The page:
Wednesday, January 17, 2018

Ivy Ngeow: Asian Books Blog posted 500 words from Ivy about her book Cry of the Flying Rhino

Ivy Ngeow, who I recently interviewed and who interviewed me was asked to write 500 words about her book, Cry of the Flying Rhino.

Asian Books blog wrote: Proverse Hong Kong is a publishing house with long-term, and expanding, regional and international connections. This week sees a double bill of posts about Proverse. Yesterday, Gillian Bickley, Proverse co-publisher, talked about the company's aims, and development. Today, Ivy Ngeow, winner of the 2016 Proverse Prize for Fiction, talks about her new novel, Cry of the Flying Rhino, which is published by the company.

Ivy was born and raised in Johor Bahru, Malaysia, but she studied in London, and her work - journalism and fiction - has appeared in many publications in Malaysia, Singapore, and the UK

Cry of the Flying Rhino is set in 1996, in Malaysia and Borneo. It is told from multiple viewpoints and in multiple voices. Malaysian Chinese family doctor Benjie Lee has had a careless one-night stand with his new employee – mysterious, teenage Talisa. Talisa’s arms are covered in elaborate tattoos, symbolic of great personal achievements among the Iban tribe in her native Borneo. Talisa falls pregnant, forcing Benjie to marry her. Benjie, who relished his previous life as a carefree, cosmopolitan bachelor, struggles to adapt to life as a husband and father. Meanwhile, Minos – an Iban who has languished ten years in a Borneo prison for a murder he didn’t commit – is released into English missionary Bernard’s care. One day, Minos and his fellow ex-convict Watan appear on Benjie's doorstep. Now Benjie must confront his wife’s true identity and ultimately his own fears.

So, over to Ivy…

Cry of the Flying Rhino was written thirteen years ago after I made my one and only trip to Borneo with my mother. I was inspired by the dark, macabre and gothic nature of communal longhouse living and the tribal civilisation and culture which have been around for thousands of years. Two things triggered some ideas.

Firstly, during the trip, I saw a tattoo parlour called Headhunters. It piqued my interest in the traditional art and symbolism of Iban tattooing, performed manually with a hammer, steel pin and ink made from tree ash.

Secondly, long after our trip, I dreamt of a girl in a longhouse with eyes as huge as the “hollows of the benuah tree”. Those words came to me in the dream. I wrote them down. She looked sad and haunted and there was also terror in her eyes. I did not know who she was or what the dream was about but something unpleasant and unusual had happened to her and I set about finding out about the Iban culture, which I later discovered, is based on dreams. That dreams were everything, our hopes, work, happiness and luck.

In exploring the two triggers above, I found out that indigenous cultures are threatened and dying, because of loss of habitat due to logging and deforestation, and due to the conversion of the Ibans to other religions. As a result, orang asli (original people) like the Ibans are forced to leave their habitat for the city because their livelihood, dependent on being able to survive in the jungles on the fat of the land, is diminishing due to the jungles being cleared. Their way of life which is so rich in folklore, superstition and traditions will soon be lost. Ultimately the rapid destruction of the jungles will impact upon the rest of the world via climate change and so on. I also found out that children tattooed children which ensured that the art would never die. If adults were one day wiped out by an epidemic or a massacre, the surviving children would all have learned and mastered all survival and artistic skills including tattooing.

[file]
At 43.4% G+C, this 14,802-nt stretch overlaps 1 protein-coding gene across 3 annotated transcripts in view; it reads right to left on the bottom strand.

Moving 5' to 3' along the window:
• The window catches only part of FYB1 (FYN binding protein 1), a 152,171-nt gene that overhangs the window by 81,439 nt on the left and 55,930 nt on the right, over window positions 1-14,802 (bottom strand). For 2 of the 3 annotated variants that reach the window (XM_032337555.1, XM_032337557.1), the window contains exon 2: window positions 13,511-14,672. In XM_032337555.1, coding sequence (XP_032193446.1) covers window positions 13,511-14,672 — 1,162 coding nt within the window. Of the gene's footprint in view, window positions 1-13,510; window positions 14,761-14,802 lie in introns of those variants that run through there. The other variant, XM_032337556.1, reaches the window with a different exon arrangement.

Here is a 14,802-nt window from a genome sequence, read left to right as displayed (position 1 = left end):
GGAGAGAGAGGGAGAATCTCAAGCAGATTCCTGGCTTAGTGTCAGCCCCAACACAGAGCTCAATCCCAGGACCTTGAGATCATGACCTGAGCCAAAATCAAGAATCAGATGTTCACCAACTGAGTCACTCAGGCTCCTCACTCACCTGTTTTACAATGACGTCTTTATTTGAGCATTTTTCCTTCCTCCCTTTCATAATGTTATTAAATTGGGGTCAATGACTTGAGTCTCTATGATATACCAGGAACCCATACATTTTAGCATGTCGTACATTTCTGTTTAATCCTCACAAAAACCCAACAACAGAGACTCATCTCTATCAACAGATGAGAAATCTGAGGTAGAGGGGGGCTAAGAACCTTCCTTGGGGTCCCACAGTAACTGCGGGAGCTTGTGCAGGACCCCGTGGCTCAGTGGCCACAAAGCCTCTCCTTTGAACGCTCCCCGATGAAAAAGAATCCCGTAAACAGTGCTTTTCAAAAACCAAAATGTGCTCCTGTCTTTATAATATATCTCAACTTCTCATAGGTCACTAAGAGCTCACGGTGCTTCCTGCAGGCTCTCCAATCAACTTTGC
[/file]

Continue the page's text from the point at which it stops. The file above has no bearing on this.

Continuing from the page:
Cry of the Flying Rhino is a modern novel set in the railway town of Segamat, which has already been deforested and turned into miles of plantation, and Borneo, whose jungles are under threat. The Chinese GP, Benjie, has been forced to marry Talisa, a mysterious and tattooed teenager, and the adopted daughter of wealthy crass Scottish landowner Ian. Benjie has to discover for himself his wife’s true identity, when Minos and Watan, two Ibans who leave the jungle and appear in Segamat one day, looking for Talisa.

Cry of the Flying Rhino raises uneasy themes of identity, poverty, religion, race, greed, colonialism and post-colonial struggles, and deculturalisation because I want to convey to readers the issues and conflicts which affect Asia today using the medium of fiction. I hope the story will take them to another world.

Details
Cry of the Flying Rhino is published by Proverse, in paperback, priced in local currencies.

Asian Books Blog Book of the Lunar Year in the Year of the Rooster
Don't forget Asian Books Blog is currently running a poll to find its Book of the Lunar Year. To vote e-mail the title of your one choice for the winner to asianbooksblogvoting@gmail.com. Voting closes at 5pm on February 15th.



Congrats to Ivy and all of the attention that she has been receiving for her first novel Cry of the Flying Rhino!
 
For SIGNED FIRST LIMITED EDITIONS of Cry of the Flying Rhino

For book orders:
Paperback: amazon.com
Paperback: amazon.co.uk
Kindle eBook: US

Ivy Ngeow interviewing Robert Raymer

My other interviews with First Novelists:
Golda Mowe author of Iban Dream and Iban Journey.
Preeta Samarasan, author of Evening is the Whole Day, finalist for the Commonwealth Writers Prize 2009.

Five part Maugham and Me series

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